September 17, 2005 |
Carbon-14 fallout from above-ground nuclear weapons testing in the 1950s is embedded in tooth enamel, allowing scientists to estimate age to within 1.6 years, Jonas Frisen of the Karolinska Institute in Stockholm reported this week in the journal Nature. Tooth enamel contains 0.4% carbon. Concentrations in teeth thus reflect the amount in the atmosphere when the enamel was formed. It does not work for individuals born before 1943 because their teeth formed before nuclear tests began.
May 7, 2005 |
As North Korea accelerates the pace of its nuclear weapons program, the United States and its allies have limited options to prevent one of the world's poorest and most erratic nations from becoming a nuclear power. In a matter of weeks, faint hope that North Korea might be coaxed into voluntarily dismantling its nuclear facilities through multinational talks has all but evaporated.
April 23, 2005 |
Concerned about increasingly threatening statements from North Korea, the United States has asked China to emphasize to Pyongyang that a nuclear weapons test would be unacceptable, U.S. officials confirmed Friday. The officials, who spoke on condition of anonymity, stressed that they have no new or conclusive evidence to indicate that North Korea is acting on threats to produce additional plutonium for nuclear warheads or to conduct a nuclear arms test.
November 7, 2004 |
Dozens of Idaho residents who claim nuclear tests conducted during the 1950s made them sick asked a panel of scientists to recommend that the U.S. government compensate them. The group, who call themselves "the downwinders" in reference to the toxic clouds that the wind carried their way from test sites in Nevada, described how radioactive waste coated their farms and towns 50 years ago. They believe it caused many of them to get cancer. The U.S.
CALIFORNIA | LOCAL
October 21, 2004 |
Concerned that homes may one day be built on the site of a former nuclear testing laboratory between Simi Valley and Chatsworth, Los Angeles and two environmental groups plan to sue the federal government to force a stricter cleanup of radioactive waste. The Los Angeles city attorney's office said it had decided to join the lawsuit against the U.S. Department of Energy, which operated the lab, because current cleanup plans could endanger city residents.
September 22, 2004 |
Shrugging off an ultimatum from the U.N. nuclear watchdog, Iran disclosed Tuesday that it had started converting tons of raw uranium as part of a process that could be used to make nuclear arms. Tehran also continued to insist that its purpose was only to produce electricity. Conversion of raw uranium can produce material for generating electricity or highly enriched fuel for nuclear bombs.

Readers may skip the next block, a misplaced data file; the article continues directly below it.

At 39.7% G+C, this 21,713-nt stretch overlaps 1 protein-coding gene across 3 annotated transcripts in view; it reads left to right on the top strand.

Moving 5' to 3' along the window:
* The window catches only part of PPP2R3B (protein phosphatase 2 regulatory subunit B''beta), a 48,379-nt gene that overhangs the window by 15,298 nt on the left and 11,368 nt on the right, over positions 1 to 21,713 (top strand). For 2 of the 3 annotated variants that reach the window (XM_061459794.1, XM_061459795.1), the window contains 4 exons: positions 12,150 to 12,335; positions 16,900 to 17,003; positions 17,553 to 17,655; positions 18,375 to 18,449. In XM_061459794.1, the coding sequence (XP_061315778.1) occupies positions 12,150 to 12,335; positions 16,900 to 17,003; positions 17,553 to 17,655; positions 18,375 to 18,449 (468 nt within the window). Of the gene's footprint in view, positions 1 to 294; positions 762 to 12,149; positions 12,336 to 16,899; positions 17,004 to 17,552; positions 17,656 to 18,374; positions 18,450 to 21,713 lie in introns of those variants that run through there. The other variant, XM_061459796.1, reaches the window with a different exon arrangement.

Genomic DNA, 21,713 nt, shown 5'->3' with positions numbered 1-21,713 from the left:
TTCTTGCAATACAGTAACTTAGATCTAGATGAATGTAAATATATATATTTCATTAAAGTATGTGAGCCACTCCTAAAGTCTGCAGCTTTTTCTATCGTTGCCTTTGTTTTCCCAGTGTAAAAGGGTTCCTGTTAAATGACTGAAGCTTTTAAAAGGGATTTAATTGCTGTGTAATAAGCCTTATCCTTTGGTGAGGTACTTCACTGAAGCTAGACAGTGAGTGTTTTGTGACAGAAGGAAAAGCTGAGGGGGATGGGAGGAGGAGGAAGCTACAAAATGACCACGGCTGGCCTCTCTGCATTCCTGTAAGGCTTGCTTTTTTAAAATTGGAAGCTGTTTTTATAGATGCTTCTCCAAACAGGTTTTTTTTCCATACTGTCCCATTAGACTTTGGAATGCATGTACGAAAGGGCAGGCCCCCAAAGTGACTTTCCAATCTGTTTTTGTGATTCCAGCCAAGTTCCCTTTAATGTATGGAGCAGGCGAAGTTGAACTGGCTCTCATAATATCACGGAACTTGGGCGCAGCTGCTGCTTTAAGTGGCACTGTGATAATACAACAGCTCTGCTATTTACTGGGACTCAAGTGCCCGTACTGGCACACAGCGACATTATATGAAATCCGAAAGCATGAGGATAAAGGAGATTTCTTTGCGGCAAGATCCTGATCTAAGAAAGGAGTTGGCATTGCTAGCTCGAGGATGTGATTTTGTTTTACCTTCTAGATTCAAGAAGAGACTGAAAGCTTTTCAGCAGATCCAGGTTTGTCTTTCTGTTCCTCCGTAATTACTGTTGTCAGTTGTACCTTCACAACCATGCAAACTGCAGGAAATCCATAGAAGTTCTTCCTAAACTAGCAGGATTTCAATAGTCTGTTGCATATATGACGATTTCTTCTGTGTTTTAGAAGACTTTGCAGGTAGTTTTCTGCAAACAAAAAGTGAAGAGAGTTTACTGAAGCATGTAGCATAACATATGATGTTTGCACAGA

September 18, 2004 |
Was that a mushroom cloud that the satellite saw hovering menacingly over North Korea or merely a patch of bad weather? Trying to end one of the more bizarre episodes in the standoff over North Korea's nuclear program, South Korea's deputy unification minister, Rhee Bong Jo, said Friday that "a closer inspection of the cloud suggests that it was a natural phenomenon." The cloud -- as well as an unexplained tremor measuring about magnitude 2.6 -- was detected Sept.
September 13, 2004 |
Offering North Korea's first explanation for a mysterious explosion last week that raised fears of a nuclear weapons test, a top official of the reclusive communist state said early today that the massive blast was the deliberate demolition of a mountain as part of a hydroelectric project.
July 5, 2004 |
India successfully fired a nuclear-capable missile off the coast of the eastern state of Orissa in what a Defense Ministry spokesman called "a routine test." The Agni 1 missile has an estimated range of 750 miles. India is developing an array of missiles as part of its nuclear defense strategy against neighbors China and Pakistan. India staged nuclear tests and declared itself a nuclear power in 1998, prompting longtime rival Pakistan to respond with similar tests.
June 25, 2004 |
North Korea told the United States on Thursday that it would test a nuclear weapon unless Washington accepted Pyongyang's proposal for a freeze on its atomic program, U.S. officials said. They said the threat came during a two-hour meeting in Beijing between Assistant Secretary of State James A. Kelly and North Korean negotiators at a six-nation conference on Pyongyang's nuclear ambitions. The threat is not new, the U.S.